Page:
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Paris shuts Louvre museum to evacuate artworks as flood waters rise

Paris's Louvre museum has been closed so that its priceless artworks can be moved to safety amid the threat of flooding from the nearby River Seine.

Entries were halted on Thursday afternoon and, according to an internal memo sent to staff, the museum is expected to stay shut on Friday.

The French government has issued an orange flooding alert for central Paris after days of rain, with the Seine's water level passing about 5m.

"The museum will remain closed to the public tomorrow out of precaution: there is no danger to the public or our staff but will allow us to calmly remove certain art collections should it be necessary," the email sent to staff said, according to Reuters.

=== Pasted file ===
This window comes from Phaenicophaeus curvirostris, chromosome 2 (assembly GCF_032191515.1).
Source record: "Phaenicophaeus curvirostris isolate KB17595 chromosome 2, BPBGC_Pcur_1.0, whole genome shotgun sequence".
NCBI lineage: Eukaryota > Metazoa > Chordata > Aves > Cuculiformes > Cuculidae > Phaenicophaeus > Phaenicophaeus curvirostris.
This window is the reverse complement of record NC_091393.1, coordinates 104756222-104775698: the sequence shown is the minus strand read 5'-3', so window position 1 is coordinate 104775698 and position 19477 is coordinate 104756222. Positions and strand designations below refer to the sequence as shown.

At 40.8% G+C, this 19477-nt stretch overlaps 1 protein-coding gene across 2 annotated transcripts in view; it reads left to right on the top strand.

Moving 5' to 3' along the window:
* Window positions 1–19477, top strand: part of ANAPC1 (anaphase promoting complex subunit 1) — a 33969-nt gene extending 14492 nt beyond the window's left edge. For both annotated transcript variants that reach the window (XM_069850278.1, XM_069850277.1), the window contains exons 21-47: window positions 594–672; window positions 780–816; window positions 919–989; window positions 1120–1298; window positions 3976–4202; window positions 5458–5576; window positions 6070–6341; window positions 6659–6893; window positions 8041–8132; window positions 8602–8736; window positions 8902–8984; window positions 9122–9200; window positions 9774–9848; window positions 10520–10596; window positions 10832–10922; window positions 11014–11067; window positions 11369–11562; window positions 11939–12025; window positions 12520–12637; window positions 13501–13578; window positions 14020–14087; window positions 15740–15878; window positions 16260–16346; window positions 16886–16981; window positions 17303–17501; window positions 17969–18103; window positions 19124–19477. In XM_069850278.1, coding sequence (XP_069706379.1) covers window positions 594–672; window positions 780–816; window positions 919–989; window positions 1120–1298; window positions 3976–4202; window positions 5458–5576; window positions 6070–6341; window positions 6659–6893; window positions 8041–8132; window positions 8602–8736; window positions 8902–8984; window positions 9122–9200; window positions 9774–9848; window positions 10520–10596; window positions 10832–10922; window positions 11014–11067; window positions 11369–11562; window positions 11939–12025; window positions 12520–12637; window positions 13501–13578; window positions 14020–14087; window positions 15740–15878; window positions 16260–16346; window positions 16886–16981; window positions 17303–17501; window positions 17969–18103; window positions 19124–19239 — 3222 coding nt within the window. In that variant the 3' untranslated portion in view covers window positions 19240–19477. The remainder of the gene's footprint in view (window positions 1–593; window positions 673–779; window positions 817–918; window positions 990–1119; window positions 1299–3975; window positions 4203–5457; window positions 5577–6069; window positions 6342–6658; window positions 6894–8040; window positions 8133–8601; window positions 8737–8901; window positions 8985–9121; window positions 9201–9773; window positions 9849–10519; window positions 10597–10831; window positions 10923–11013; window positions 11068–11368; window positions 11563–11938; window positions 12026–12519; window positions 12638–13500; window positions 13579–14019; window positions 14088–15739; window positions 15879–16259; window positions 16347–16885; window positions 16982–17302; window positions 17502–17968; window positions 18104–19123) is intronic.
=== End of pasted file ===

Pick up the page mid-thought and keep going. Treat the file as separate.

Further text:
François Duquesne, head of Vigicrues, the agency which monitors water levels in France, said: “The Seine is still rising but we are far from the 8.5 metres recorded in 1910 (when large areas of the capital were flooded for 45 days). We should see a rise to a peak of around 5.6 metres overnight.”

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One department just east of Paris, Seine et Marne, is on “red alert”, the highest level. Several other departments within the Seine catchment area are at the “orange” or second highest alert level.

Other experts warned that the weather and flood levels remained unpredictable, a week before the Euro 2016 national football tournament begins in Paris next Friday. A giant “fan zone”, capable of hoisting up to 100,000 people has been built on the Champ de Mars, beside the Eiffel Tower and close to the river.

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